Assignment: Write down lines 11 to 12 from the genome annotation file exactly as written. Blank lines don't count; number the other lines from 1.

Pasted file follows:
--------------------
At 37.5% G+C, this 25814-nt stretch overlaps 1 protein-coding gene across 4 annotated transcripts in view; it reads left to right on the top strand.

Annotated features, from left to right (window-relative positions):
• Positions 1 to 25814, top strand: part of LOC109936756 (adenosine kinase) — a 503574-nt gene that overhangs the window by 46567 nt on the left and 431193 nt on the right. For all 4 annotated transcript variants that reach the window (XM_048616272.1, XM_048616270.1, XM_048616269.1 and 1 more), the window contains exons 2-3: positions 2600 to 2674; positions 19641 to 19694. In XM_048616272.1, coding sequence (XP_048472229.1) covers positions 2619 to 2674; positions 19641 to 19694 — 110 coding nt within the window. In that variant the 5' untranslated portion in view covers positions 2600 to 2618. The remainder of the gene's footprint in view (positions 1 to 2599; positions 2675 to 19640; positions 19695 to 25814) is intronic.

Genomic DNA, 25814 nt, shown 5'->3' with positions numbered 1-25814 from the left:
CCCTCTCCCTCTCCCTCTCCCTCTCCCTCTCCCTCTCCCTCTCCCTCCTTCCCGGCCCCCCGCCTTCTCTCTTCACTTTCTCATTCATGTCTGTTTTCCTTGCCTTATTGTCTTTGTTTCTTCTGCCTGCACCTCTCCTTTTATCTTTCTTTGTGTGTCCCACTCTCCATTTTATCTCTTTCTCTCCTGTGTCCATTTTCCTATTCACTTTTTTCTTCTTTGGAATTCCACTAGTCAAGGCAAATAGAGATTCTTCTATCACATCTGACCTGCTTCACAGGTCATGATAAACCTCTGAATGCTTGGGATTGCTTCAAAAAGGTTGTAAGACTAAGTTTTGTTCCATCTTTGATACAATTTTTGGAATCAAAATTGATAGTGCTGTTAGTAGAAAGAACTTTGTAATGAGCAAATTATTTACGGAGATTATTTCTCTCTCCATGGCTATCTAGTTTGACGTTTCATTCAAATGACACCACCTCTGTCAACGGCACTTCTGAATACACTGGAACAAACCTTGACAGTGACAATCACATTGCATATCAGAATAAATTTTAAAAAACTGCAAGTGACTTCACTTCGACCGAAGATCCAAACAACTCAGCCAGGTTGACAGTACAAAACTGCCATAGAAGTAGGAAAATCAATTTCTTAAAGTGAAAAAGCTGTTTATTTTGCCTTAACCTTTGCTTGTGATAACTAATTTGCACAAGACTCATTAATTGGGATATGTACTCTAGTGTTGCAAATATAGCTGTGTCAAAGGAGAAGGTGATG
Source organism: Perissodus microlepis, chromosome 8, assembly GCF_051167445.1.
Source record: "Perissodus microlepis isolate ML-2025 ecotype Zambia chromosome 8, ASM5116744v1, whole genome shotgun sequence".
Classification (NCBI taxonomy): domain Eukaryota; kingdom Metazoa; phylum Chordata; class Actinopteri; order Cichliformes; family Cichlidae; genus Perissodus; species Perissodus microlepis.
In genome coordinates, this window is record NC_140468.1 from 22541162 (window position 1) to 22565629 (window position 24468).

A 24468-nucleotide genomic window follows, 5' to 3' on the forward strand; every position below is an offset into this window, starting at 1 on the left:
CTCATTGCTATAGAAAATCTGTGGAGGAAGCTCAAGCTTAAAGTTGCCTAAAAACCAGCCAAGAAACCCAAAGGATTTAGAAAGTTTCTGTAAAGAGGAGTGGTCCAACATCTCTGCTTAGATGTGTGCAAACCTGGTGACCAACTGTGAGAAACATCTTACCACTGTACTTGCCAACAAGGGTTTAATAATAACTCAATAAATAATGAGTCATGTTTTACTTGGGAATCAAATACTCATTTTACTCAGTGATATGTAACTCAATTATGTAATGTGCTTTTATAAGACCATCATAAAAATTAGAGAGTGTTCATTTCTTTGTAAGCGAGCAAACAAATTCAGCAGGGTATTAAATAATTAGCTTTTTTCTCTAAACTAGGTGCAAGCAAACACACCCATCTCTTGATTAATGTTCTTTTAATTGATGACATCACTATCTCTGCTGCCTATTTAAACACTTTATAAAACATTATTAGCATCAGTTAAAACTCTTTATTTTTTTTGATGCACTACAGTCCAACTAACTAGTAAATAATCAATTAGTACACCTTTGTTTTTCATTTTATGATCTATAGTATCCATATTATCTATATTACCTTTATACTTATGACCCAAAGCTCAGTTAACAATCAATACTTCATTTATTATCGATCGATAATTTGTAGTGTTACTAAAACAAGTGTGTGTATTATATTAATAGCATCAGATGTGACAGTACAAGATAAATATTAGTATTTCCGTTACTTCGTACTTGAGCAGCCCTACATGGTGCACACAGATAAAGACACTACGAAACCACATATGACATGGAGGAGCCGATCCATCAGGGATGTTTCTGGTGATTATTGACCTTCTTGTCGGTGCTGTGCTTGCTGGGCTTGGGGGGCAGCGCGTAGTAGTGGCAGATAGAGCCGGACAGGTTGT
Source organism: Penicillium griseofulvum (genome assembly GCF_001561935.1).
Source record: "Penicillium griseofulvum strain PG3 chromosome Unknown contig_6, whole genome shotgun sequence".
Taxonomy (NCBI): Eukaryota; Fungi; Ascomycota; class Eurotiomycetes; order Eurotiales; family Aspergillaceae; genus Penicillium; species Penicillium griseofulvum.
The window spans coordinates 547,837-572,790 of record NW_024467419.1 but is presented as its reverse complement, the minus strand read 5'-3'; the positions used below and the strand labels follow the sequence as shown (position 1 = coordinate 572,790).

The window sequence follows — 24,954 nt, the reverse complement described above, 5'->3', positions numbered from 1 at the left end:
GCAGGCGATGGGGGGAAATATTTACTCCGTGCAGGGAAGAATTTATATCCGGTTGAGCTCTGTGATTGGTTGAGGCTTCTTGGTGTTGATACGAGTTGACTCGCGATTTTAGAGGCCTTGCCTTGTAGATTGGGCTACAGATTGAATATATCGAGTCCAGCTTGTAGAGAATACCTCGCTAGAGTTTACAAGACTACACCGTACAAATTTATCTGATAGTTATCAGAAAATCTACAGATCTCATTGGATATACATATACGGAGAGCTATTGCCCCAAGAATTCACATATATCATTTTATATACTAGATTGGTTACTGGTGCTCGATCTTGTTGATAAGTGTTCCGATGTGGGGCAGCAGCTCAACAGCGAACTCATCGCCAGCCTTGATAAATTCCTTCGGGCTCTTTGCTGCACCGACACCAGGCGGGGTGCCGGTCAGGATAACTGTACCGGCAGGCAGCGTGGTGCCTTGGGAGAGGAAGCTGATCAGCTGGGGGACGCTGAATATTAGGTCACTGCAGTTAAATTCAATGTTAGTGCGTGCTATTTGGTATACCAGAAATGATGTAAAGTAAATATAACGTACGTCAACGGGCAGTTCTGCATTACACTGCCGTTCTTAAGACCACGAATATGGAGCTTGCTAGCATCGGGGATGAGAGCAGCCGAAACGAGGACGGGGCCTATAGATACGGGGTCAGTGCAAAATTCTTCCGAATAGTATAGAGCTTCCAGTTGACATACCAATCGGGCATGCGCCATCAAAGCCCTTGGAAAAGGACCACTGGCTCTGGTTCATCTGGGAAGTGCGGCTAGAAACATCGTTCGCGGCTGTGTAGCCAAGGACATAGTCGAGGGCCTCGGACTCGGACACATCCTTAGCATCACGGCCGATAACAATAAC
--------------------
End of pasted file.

CTCATTGCTATAGAAAATCTGTGGAGGAAGCTCAAGCTTAAAGTTGCCTAAAAACCAGCCAAGAAACCCAAAGGATTTAGAAAGTTTCTGTAAAGAGGAGTGGTCCAACATCTCTGCTTAGATGTGTGCAAACCTGGTGACCAACTGTGAGAAACATCTTACCACTGTACTTGCCAACAAGGGTTTAATAATAACTCAATAAATAATGAGTCATGTTTTACTTGGGAATCAAATACTCATTTTACTCAGTGATATGTAACTCAATTATGTAATGTGCTTTTATAAGACCATCATAAAAATTAGAGAGTGTTCATTTCTTTGTAAGCGAGCAAACAAATTCAGCAGGGTATTAAATAATTAGCTTTTTTCTCTAAACTAGGTGCAAGCAAACACACCCATCTCTTGATTAATGTTCTTTTAATTGATGACATCACTATCTCTGCTGCCTATTTAAACACTTTATAAAACATTATTAGCATCAGTTAAAACTCTTTATTTTTTTTGATGCACTACAGTCCAACTAACTAGTAAATAATCAATTAGTACACCTTTGTTTTTCATTTTATGATCTATAGTATCCATATTATCTATATTACCTTTATACTTATGACCCAAAGCTCAGTTAACAATCAATACTTCATTTATTATCGATCGATAATTTGTAGTGTTACTAAAACAAGTGTGTGTATTATATTAATAGCATCAGATGTGACAGTACAAGATAAATATTAGTATTTCCGTTACTTCGTACTTGAGCAGCCCTACATGGTGCACACAGATAAAGACACTACGAAACCACATATGACATGGAGGAGCCGATCCATCAGGGATGTTTCTGGTGATTATTGACCTTCTTGTCGGTGCTGTGCTTGCTGGGCTTGGGGGGCAGCGCGTAGTAGTGGCAGATAGAGCCGGACAGGTTGT
Source organism: Penicillium griseofulvum (genome assembly GCF_001561935.1).